Even though I cannot cover all the 400+ types of Aloe Vera Plant here. I will be able to tell you about 14 mostly seen and widely used Aloe varieties.
TYPES OF ALOE VERA PLANTS
Aloe Aristata stands out from other Aloe vera plant in this it’s cold tolerant than most, and also needs more shade than most. Lace aloe plants resemble Haworthia Plants with their white whiskers and bumpy leaf tubercles. The lace aloe may get well from temperatures as low as 10 degrees F, but one thing it won’t survive is soggy winter conditions. Golden Toothed AloeAloe Nobilis is a plant-filled with personality, with its abundant yellow spikes and rose-tipped leaves. The medium-sized rosettes reach about 10 inches and will produce reddish-orange bloom spikes in very bright light.
Tiger Tooth Aloe
Aloe juvenna is more bark than bite: Yes, its leaves have toothy protrusions that give the plant its name, but the spikes are soft and versatile and lend more charm than defense to the present aloe. Tiger tooth aloe could be a compact plant, topping out at about 12 inches tall . Like most aloes vera plants, it likes considerably hot temperatures and partial to full sun.
If you reside where temperatures never dip below 25 degrees F, you will try a planting of Aloe brevifolia as a drought-tolerant ground cover. The handsome gray leaves sometimes exhibit a tinge of orange outdoors, which looks stunning when the autumn and winter orange blooms appear. The clumping plants are deer resistant, and clay tolerant as long as rainfall is scarce.
Aloe cameronii gets its common name of red aloe from the exquisite coppery red leaves that transform the summer garden into a vibrant sunset-hued glow. The red is enhanced by dry conditions, so don’t overwater these tough aloe plants, or they’ll remain green. The red aloe is called in honor of Kenneth Cameron, who sent it from an African country to the Royal Botanic Garden in 1854 for further examination.
Aloe broomii is named snake aloe not for its foliage, except for its unique blossom shape. The flowers are covered with bracts, which lend a serpentine quality to the blooms. Snake aloe plants have a rosette of stiff leaves edged with dark thorns and appreciate the similarly warm and dry growing conditions of most aloes.
Be sure to plant Aloe dorotheae in full sun to coax the simplest orange and salmon colors from this vibrant cultivar. Place this low-growing aloe at the front of your border within the rockery , or grow in a container, where it’ll achieve a maximum height of about 12 inches. Winter flower spikes may appear featuring orange blooms with pale green tips.
Malagasy Tree Aloe
Although many aloe plants feature a rosette of leaves without stems, Aloe vaombe maybe a tree sort of aloe that will grow up to eight feet tall. The Malagasy tree aloe is endemic to Madagascar. With careful propagation methods, gardeners are ready to cultivate this exotic aloe vera plant in different places. Mainly like Arizona or north coastal New Zealand where temperatures stay above freezing.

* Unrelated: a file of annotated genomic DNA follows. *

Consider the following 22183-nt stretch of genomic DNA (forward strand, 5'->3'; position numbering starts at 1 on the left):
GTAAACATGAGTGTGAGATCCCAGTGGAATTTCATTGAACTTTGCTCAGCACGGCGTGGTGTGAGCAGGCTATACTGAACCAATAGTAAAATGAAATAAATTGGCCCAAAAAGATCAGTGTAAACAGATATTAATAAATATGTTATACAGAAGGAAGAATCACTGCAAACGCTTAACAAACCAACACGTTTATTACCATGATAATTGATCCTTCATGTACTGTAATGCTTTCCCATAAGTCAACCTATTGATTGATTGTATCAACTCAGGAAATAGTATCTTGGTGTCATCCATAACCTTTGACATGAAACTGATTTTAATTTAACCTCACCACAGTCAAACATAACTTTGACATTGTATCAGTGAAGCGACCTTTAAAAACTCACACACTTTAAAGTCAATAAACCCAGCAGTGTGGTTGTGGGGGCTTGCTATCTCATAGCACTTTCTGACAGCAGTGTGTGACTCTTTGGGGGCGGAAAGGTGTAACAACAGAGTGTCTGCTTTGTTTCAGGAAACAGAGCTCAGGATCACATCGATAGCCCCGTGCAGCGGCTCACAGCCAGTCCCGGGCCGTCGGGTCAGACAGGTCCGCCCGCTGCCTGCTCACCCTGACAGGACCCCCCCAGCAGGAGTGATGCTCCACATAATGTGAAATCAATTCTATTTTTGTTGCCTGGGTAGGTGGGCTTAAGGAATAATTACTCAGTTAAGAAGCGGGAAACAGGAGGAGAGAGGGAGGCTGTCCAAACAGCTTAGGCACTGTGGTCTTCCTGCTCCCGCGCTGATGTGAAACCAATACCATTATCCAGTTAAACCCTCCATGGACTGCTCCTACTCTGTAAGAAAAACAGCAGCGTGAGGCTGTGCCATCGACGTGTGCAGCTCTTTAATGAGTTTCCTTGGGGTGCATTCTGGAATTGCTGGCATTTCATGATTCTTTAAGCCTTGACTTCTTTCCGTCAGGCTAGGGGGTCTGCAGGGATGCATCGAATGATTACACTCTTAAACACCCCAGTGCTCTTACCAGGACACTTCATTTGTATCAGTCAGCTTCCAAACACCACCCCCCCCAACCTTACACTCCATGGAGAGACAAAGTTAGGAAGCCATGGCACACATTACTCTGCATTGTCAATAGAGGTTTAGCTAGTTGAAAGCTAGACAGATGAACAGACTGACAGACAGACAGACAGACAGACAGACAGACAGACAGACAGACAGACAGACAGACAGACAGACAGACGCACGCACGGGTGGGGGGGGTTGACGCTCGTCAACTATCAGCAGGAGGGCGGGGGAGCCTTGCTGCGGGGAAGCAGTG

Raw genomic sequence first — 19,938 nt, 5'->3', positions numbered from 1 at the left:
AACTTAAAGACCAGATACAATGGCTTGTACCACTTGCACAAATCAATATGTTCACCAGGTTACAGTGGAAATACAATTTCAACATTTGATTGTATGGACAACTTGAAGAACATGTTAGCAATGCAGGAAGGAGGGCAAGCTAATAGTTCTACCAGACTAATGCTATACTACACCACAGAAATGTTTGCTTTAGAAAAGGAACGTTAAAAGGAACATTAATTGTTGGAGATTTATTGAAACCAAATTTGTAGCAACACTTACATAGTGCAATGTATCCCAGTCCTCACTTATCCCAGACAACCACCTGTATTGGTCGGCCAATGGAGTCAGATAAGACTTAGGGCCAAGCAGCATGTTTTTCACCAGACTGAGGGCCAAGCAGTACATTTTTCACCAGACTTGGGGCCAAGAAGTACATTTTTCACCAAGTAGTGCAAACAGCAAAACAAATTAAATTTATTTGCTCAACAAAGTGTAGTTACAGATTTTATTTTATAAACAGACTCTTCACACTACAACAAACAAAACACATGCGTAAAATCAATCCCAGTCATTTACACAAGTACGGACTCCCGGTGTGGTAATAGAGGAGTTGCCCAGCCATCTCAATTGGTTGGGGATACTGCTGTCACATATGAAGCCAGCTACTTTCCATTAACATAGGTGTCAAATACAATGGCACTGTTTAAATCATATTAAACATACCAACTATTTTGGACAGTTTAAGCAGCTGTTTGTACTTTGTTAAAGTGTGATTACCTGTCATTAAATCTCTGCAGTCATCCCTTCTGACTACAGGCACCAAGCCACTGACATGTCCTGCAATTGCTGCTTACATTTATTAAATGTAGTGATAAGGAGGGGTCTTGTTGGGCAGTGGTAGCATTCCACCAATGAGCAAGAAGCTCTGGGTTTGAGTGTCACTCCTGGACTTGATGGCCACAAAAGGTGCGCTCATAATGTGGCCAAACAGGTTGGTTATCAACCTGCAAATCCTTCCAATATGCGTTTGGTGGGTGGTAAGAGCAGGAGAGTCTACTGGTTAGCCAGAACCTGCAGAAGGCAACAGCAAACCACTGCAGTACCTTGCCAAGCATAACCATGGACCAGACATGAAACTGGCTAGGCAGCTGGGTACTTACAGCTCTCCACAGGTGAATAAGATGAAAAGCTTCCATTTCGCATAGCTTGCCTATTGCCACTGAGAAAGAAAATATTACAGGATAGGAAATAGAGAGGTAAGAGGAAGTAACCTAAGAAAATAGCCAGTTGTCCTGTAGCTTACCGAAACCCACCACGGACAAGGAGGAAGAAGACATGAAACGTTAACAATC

Aloe polyphylla might not be the most common aloe, but it’s one among the most photographed, because of its mesmerizing spiral shape. Some botanists theorize that organisms grow in spiral shapes in nature because it ensures the foremost exposure to light for the plant. This requires the smallest amount of energy to make the repeating pattern.
Aloe hereoensis may be a chameleon, appearing silvery gray, pale green, or maybe pinkish counting on the sunshine exposure and irrigation it receives. Small spines that grow on leaf edges are sharp, so use gloves when planting or weeding around this aloe. This aloe is as tough because it looks, and can recover from temperatures as low as 25 degrees F.
Aloe maculata has sharp spines on each leaf that rival any cactus. These rarely needs tending aside from clipping off spent blossoms, so touching isn’t necessary to enjoy this sturdy plant. Native populations in South Africa have used the sap from this aloe as a soap. These plants are very slow-growing and should not recover their symmetry after harvest.
Aloe marlothii may be a large specimen most suited to growing outdoors in an arid, frost-free climate. Over time, the plants form a trunk-like stem surrounded by old leaves and should reach eight to 10 feet tall. The spiny leaves are quite imposing, and a mature specimen in flower.
Aloe barberae is that the perfect tree to grow poolside in frost-free climates: it’s nearly mess-free. At its mature height of 30 feet, with its leafy rosettes erupting with rose-pink flowers within the winter, tree aloe may be a stunning addition to the succulent garden.
Van Balen’s Aloe
The more sun Aloe vanbalenii receives, the more red coloration this fantastic specimen will reveal. Leaves may curve to the purpose of resembling tentacles. A singular feature of Van Balen’s Aloe is that the spicy smell the leaves emit once you crush them. Grow this massive aloe within the landscape or conservatory, where it’ll get two feet tall and 4 feet wide.
GOLDEN TOOTH ALOE
Aloe nobilis is a plant full of personality, with its abundant yellow spikes and rose-tipped leaves. The medium-sized rosettes reach about 10 inches and may produce reddish-orange bloom spikes in very bright light.
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